Jared Kushner tried to set up a secret communications line with Moscow. (More)

“Extremely naïve or absolutely crazy”

The Washington Post reported last night that Out House senior advisor and God-King son-in-law Jared Kushner tried to set up a secret communications line through the Russian embassy:

Jared Kushner and Russia’s ambassador to Washington discussed the possibility of setting up a secret and secure communications channel between Trump’s transition team and the Kremlin, using Russian diplomatic facilities in an apparent move to shield their pre-inauguration discussions from monitoring, according to U.S. officials briefed on intelligence reports.

Ambassador Sergey Kislyak reported to his superiors in Moscow that Kushner, son-in-law and confidant to then-President-elect Trump, made the proposal during a meeting on Dec. 1 or 2 at Trump Tower, according to intercepts of Russian communications that were reviewed by U.S. officials. Kislyak said Kushner suggested using Russian diplomatic facilities in the United States for the communications.
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Current and former U.S. intelligence officials said that although Russian diplomats have secure means of communicating with Moscow, Kushner’s apparent request for access to such channels was extraordinary.

“How would he trust that the Russians wouldn’t leak it on their side?” said one former senior intelligence official. The FBI would know that a Trump transition official was going in and out of the embassy, which would cause “a great deal” of concern, he added. The entire idea, he said, “seems extremely naïve or absolutely crazy.”

I’ll add a third option: convinced that no consequences would ever stick to him, because none ever has.

“It seems sensible to discount their future self-serving but unverifiable claims”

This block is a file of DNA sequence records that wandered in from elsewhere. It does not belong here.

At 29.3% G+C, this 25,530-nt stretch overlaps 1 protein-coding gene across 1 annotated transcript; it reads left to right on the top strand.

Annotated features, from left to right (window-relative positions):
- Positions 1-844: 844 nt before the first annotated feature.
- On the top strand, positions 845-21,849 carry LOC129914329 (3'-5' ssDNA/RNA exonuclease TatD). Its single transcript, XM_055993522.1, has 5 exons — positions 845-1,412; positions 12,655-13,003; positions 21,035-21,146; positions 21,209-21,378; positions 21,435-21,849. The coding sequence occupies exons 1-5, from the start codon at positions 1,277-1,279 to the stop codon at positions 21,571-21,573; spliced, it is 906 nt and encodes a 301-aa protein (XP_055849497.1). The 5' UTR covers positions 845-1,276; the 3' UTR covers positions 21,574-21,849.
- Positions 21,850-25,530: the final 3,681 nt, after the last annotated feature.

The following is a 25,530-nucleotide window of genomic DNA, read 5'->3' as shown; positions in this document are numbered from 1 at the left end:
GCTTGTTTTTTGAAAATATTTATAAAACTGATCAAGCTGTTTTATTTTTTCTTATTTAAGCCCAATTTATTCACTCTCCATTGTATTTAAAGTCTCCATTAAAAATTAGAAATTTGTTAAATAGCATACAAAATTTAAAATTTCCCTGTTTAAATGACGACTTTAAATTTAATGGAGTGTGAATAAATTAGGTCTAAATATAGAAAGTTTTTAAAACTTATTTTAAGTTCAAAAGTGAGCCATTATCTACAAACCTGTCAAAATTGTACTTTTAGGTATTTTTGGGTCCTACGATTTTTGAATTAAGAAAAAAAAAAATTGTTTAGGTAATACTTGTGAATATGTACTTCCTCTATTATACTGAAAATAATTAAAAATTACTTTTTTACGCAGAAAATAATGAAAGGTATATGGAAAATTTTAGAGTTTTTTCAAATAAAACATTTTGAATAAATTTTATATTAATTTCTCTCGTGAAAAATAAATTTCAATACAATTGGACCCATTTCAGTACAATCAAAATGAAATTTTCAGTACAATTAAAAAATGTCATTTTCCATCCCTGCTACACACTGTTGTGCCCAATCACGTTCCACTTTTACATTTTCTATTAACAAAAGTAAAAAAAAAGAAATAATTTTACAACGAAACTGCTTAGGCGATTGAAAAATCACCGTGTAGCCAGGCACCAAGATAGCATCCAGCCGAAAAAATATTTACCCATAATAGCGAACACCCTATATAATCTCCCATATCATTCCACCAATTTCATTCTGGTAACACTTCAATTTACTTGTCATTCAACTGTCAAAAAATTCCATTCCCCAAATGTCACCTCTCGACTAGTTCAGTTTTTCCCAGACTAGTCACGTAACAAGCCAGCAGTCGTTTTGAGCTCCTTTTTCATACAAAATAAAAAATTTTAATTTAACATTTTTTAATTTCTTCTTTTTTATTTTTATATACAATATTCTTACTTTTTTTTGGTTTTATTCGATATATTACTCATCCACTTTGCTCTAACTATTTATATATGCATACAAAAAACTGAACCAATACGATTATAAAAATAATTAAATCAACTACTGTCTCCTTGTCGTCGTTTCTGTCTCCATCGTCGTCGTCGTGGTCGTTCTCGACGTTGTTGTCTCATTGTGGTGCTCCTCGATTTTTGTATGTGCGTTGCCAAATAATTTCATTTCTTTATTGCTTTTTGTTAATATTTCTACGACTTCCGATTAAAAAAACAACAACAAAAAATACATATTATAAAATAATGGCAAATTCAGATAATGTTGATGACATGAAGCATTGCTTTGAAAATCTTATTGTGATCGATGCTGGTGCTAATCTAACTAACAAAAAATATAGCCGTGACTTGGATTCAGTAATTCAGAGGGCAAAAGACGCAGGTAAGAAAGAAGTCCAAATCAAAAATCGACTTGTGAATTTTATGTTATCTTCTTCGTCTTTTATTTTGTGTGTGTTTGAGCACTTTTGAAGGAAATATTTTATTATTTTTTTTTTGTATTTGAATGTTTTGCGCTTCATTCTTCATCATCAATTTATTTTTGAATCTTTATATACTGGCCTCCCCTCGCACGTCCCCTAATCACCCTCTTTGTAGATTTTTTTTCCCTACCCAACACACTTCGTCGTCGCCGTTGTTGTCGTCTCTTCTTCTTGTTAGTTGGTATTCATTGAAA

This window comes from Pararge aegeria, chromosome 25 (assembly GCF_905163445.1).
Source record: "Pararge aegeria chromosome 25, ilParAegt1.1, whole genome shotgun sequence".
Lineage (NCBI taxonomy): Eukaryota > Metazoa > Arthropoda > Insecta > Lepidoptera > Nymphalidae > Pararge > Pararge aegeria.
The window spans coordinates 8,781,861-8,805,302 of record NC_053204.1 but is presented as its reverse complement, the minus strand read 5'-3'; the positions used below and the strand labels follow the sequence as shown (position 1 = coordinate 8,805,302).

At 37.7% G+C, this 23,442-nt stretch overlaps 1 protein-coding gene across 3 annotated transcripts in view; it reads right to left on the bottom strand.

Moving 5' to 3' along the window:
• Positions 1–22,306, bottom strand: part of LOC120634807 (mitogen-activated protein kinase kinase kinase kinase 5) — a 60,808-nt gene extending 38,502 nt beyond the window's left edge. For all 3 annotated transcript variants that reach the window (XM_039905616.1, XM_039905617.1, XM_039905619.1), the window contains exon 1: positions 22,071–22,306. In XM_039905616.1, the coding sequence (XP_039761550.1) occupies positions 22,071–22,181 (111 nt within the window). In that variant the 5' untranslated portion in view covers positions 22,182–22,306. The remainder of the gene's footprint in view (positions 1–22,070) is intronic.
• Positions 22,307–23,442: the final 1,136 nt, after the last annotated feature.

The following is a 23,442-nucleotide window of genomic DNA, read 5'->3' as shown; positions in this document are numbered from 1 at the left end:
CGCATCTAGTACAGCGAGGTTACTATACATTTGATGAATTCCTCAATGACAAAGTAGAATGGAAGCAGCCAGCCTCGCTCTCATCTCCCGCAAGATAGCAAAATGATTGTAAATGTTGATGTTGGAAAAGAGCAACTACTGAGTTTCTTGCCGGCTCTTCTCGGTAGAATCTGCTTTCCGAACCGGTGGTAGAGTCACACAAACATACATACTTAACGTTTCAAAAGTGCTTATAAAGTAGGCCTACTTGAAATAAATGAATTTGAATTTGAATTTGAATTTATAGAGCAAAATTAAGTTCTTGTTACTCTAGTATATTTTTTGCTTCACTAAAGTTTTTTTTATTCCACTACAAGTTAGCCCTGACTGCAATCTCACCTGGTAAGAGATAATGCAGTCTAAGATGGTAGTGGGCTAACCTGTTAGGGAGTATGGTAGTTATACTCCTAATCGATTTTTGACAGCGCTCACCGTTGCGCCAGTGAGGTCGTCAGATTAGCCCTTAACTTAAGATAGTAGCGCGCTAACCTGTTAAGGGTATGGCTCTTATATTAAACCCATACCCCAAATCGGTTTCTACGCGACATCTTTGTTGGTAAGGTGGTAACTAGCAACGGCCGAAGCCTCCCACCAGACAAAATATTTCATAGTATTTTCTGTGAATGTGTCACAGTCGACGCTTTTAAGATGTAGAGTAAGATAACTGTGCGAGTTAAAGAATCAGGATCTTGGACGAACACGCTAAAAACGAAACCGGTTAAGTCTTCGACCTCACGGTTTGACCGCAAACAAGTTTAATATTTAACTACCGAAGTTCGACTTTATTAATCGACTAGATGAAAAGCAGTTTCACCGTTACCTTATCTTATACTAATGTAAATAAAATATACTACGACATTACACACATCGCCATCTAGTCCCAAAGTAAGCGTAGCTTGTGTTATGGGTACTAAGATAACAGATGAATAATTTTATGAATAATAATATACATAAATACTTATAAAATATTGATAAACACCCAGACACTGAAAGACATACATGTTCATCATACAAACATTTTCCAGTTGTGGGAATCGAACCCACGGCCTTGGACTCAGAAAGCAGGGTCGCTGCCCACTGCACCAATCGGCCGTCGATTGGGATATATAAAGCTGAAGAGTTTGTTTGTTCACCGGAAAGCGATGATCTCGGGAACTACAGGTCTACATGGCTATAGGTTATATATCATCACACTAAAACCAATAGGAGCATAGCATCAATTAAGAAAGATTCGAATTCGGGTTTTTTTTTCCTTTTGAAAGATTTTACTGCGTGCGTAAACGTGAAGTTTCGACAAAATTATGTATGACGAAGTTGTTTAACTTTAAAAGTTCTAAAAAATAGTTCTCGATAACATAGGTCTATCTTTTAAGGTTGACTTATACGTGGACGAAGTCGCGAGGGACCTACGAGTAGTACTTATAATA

While the New York Times offers a more anodyne report citing Out House officials who said the attempt was an innocent attempt to discuss U.S.-Russian options in Syria, Vox’s Matthew Yglesias offers good reasons to doubt the Times’ sources:

The reporters and editors at the Times are putting forward their account not merely as a faithful representative of what it is that White House sources are saying about the Kushner-Kislyak conversation but as an accurate representation of the underlying reality.

Documentary evidence or sworn testimony may emerge some day to confirm this characterization of events, but on its own terms it seems hard to believe for three reasons.

— One is that it’s not clear why a Syria backchannel the Times is positing would require access to the Russian government’s secure diplomatic communication channels.

— The other is that it’s not clear from the Times’ account why the backchannel was never established. In the Post’s story, Russia rejected the use of diplomatic channels as unworkable and then Kushner dropped the matter since the ability to evade US government surveillance was evidently key to whatever he wanted.

— Last, the Trump White House simply lies very frequently. Sometimes they lie about obvious, easily checkable facts like how many people attended Trump’s inauguration or whether or NATO members owe a financial debt to the United States. When a group of people lie frequently, it seems sensible to discount their future self-serving but unverifiable claims.

That last point is important. The Times still too often treats the God-King’s administration as if it were like any other, accepting staffers’ explanations at face value unless a given statement is plainly suspicious. Given the God-King’s and his staff’s track record, the more logical choice would be to assume they’re lying unless a given statement is plainly true.

Yglesias also spotlights the elephant in the room:

Whatever happened behind closed doors in Trump Tower back in December, it’s worth recalling the events that played out quite publicly this week in Brussels.

On May 24, Trump’s national security advisors – who, with Flynn gone, overwhelmingly have conventional American views on Russia and NATO – gave the New York Times a heads-up that Trump’s speech at the NATO conference in Brussels would affirm his commitment to the alliance’s core guarantee of collective security.

Then when it came time to give the speech, Trump didn’t do that.